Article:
Change can be difficult. Although it is constant in today’s world, it is still met with significant resistance within many organizations. Opposition to change can quickly derail improvement to business processes and impede progress, increasing exposure to risks and inefficiencies. However, once change is accepted and embraced, it can lead to improved culture, better ways of doing things, and the potential to make progress and grow.
One of the presentations at the 2019 OPEN MINDS Management Best Practices Institute held in Long Beach, California gave attendees a fascinating, behind-the-scenes look into the experience of two leaders who were able to effectively change their organization for the better. The lessons they learned can be used as an excellent roadmap by anyone who is implementing major changes within their own organization.
Mr. Shaun Poulton, BS, Chief Information Officer and Ms. Tracy Hockenberry, MA, NCC, LPC, Director of Business Systems at Salisbury Management utilized their digital transformation initiatives as a driver for organizational change within the Salisbury House portfolio of behavioral healthcare companies. They shared their approach, initial results, roadblocks, and continued plans for Salisbury’s transformation from a “mom and pop” culture to a more data driven, process focused enterprise in their presentation, Breaking the Barriers to Organizational Change.
Salisbury House provides a broad range of high-quality, therapeutic services to must-serve populations through a family of leading behavioral health brands, which are supported by a common infrastructure. Mr. Poulton and Ms. Hockenberry work in information technology (IT) at the management company which provides administrative support services to each of its operating businesses. Salisbury House behavioral health services are provided at 176 locations throughout Pennsylvania by five operating companies.
Underlying this work are three core company values. First, try to hire the best people – think employee excellence. Second, maintain super-high standards so staff can deliver the best client care. Third, operate in a fiscally smart way in terms of business operations.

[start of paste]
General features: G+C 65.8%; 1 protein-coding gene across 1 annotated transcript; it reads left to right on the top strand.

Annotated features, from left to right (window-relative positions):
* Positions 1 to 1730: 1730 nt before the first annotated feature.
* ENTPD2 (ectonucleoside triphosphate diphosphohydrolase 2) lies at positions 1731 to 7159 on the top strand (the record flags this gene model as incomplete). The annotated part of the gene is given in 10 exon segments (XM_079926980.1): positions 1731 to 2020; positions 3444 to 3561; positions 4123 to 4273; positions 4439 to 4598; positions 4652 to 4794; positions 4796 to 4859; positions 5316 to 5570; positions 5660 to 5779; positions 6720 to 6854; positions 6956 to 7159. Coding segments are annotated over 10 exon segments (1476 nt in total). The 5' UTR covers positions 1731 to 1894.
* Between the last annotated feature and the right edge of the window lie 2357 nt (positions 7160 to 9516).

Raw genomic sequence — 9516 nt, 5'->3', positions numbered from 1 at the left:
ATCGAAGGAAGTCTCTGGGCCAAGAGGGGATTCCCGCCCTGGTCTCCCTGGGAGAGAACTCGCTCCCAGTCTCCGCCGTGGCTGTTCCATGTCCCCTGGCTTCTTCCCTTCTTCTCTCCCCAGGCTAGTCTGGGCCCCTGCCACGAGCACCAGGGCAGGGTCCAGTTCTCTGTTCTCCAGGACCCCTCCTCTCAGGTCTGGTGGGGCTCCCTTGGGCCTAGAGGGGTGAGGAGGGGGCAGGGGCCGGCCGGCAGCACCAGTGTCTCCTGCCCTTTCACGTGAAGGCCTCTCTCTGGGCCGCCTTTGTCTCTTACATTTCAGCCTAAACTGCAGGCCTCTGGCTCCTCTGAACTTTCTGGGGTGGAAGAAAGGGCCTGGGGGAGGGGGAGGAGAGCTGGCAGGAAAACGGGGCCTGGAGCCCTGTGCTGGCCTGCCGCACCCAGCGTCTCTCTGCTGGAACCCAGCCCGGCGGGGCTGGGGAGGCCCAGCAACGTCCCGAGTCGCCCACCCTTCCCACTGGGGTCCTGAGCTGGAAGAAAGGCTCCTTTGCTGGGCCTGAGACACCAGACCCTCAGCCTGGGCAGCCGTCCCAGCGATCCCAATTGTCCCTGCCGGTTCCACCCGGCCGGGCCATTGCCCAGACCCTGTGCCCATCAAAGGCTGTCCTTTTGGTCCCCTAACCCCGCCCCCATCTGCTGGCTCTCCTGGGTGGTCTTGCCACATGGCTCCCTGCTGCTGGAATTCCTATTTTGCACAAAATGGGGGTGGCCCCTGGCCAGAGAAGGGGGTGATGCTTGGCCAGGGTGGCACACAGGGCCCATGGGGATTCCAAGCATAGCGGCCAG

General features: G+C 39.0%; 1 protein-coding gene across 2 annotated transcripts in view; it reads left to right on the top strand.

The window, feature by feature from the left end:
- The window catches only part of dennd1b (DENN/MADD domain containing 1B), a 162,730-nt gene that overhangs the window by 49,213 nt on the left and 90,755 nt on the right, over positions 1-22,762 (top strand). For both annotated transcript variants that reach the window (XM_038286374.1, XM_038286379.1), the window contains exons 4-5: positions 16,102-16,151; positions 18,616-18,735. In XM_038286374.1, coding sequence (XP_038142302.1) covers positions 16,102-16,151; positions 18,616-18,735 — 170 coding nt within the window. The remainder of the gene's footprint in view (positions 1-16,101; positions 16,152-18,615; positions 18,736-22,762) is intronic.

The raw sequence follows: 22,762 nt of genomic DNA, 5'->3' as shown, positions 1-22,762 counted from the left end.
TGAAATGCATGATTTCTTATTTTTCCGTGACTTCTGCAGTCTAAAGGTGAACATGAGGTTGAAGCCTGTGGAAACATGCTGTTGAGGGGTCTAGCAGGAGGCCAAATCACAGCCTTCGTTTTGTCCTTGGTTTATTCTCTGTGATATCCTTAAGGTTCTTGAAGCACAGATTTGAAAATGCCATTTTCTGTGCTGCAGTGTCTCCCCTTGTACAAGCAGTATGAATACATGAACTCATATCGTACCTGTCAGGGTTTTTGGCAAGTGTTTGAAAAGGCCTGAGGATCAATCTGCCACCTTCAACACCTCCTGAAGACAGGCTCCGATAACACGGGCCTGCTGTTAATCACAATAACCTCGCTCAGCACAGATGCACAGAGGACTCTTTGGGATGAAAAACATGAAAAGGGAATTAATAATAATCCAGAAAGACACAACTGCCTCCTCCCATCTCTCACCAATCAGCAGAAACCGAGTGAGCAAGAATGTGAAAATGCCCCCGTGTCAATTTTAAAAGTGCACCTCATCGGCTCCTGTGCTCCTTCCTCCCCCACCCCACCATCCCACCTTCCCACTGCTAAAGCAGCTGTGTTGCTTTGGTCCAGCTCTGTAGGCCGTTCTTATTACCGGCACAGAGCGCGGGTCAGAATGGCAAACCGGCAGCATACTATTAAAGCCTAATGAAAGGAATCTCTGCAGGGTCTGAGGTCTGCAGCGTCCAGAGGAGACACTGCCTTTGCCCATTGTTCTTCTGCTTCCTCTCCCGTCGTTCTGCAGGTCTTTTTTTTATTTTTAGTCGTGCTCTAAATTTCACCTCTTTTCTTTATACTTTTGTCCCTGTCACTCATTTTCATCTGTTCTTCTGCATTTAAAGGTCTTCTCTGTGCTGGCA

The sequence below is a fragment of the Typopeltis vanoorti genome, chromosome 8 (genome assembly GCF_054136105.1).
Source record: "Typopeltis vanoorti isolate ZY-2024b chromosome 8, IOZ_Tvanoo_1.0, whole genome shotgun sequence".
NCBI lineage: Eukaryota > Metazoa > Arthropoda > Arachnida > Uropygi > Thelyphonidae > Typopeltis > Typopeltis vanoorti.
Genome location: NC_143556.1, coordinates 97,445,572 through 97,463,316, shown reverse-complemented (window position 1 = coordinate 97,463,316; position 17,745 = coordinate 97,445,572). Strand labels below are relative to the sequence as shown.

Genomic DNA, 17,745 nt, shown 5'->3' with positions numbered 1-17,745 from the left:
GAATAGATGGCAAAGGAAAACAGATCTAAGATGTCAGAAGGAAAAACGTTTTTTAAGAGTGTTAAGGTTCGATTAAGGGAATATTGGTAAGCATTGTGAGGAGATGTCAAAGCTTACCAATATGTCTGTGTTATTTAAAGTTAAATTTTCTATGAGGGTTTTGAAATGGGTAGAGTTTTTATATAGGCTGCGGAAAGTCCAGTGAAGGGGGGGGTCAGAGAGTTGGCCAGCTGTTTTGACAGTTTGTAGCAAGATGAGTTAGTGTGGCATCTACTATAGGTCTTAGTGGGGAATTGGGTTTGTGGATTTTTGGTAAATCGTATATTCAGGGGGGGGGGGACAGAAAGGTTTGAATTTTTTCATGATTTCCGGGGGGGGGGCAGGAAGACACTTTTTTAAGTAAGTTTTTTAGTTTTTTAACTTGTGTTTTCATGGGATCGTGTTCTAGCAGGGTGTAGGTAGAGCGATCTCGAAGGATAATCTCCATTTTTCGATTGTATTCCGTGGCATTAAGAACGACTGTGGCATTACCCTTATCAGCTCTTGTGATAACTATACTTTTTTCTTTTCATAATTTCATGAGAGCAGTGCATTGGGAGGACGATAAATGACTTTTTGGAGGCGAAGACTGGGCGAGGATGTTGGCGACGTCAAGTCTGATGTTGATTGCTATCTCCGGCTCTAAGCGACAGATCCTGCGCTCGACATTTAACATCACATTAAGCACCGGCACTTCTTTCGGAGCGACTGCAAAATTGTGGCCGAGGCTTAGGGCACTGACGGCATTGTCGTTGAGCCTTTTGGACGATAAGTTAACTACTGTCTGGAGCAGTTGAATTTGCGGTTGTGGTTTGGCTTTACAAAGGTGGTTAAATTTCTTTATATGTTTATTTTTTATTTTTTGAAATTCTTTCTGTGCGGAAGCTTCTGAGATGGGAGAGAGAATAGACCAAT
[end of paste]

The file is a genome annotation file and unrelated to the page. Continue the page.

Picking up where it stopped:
“So, it starts with culture,” an important point stressed by Ms. Hockenberry. She has seen a transformation from people operating in a silo mentality to one of partnerships and collaboration since the change initiative began, but it was not an easy barrier to tear down.
Upon the arrival of Mr. Poulton two years ago, an evaluation of the systems and procedures commenced throughout the entire company. Mr. Poulton and Ms. Hockenberry were met with a culture of high resistance and knew they had their work cut out for them. “They were very used to operating the way that they had been operating for 30 plus years,” said Ms. Hockenberry. “IT struggled to gain the trust of the business in the beginning. That was the real struggle – they didn’t trust what we were trying to do, why we were asking for the information we needed, and why we needed to be involved. Eventually as we built our relationships and began building the small wins, they did begin to trust us more and more easily share information.”
Their uphill battle with cultural change had begun, but they came in with a plan. They spent time educating staff and worked through the resistance with their stakeholders over many months. They spent time building relationships. They identified early adopters and grew their support system within the company. After a while, they were no longer seen as the enemy, and staff wanted them involved in their projects. “It’s also a cultural change that requires organizations to continually challenge the status quo, experiment, and get comfortable with failure. So, for us, that was really the tenant of what we were looking to do,” said Mr. Poulton.
Mr. Poulton and Ms. Hockenberry suggest starting with the easy stuff. Gain trust from stakeholders and gain momentum for future endeavors by addressing their pain points. The example Mr. Poulton gave was implementation of new software to improve the payroll workflow process. They found staff were spending countless hours preparing payroll manually. Some people were working every Tuesday until eight or nine o’clock at night to complete payroll tasks. After implementation of the new, automated system, those payroll tasks were completed by noon. Staff said they never wanted to go back to the old ways. This streamlined system change brought in a fountain of goodwill to IT.